Tucked away in the Patagonia region of Argentina is a little-known Welsh colony with a long, rich history. On the cusp of the colony’s 150th anniversary, Steph Davies, driven by a story her Nan once told her about this place, decided to visit the colony for ten weeks in order to document its history. Here, she Davies found that people were warm and inviting and more than happy to share their stories with her. She met everyone from descendants of the first settlers to young teachers who moved to the area to teach Welsh. Through the openness of the people she met, Davies was able to compile a heavy index of interviews and stories that reflected the culture, values, and pride of Welsh Patagonia. Though some books about Welsh Patagonia already existed, Davies found them “extremely dense and unapproachable.” She made it her mission to record a concise and digestible yet engaging account of the colony’s history.
After several hours of looking for a second-hand bookshop in Dieppe I found one. Its location had been revealed to me by an obliging dealer in antiques whose own shop was at the opposite end of town. ‘Find the church and then you’ll find what you’re looking for,’ she instructed. She was speaking literally, I surmised, and not in terms of a spiritual quest.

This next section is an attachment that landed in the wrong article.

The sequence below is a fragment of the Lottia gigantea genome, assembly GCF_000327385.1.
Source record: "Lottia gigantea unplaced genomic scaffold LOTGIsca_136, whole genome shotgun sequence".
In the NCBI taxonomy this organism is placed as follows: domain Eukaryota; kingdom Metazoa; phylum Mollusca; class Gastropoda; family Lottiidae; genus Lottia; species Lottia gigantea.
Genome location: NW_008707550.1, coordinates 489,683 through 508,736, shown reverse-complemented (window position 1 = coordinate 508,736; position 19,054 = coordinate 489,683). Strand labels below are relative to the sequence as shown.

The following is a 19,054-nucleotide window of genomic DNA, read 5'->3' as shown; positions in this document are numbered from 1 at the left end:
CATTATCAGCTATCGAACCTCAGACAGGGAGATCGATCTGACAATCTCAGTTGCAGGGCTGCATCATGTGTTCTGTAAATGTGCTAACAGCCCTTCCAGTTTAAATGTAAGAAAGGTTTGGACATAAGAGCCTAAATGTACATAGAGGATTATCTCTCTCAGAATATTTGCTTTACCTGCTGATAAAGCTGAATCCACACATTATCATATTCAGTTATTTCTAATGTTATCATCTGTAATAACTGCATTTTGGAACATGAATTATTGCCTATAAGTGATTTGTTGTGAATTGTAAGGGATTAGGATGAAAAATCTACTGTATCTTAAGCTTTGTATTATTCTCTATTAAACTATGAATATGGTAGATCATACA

Sun faded paperbacks, some with nihilistic titles such as Rien by Henry Green, had been left in the shop window. Their condition had been sacrificed in order for them to entice arty customers. Not that any could be enticed when the shop was closed, as the drawn blind bluntly indicated it was. A neighbouring shopkeeper was quick to register my frustration. There were no scheduled opening times but the shop certainly would open, she assured me, ‘after lunch mid-afternoon.’ Already it was ‘after lunch mid-afternoon’, but I was encouraged all the same to wait. In any case, I had hours to kill before my ferry would leave France.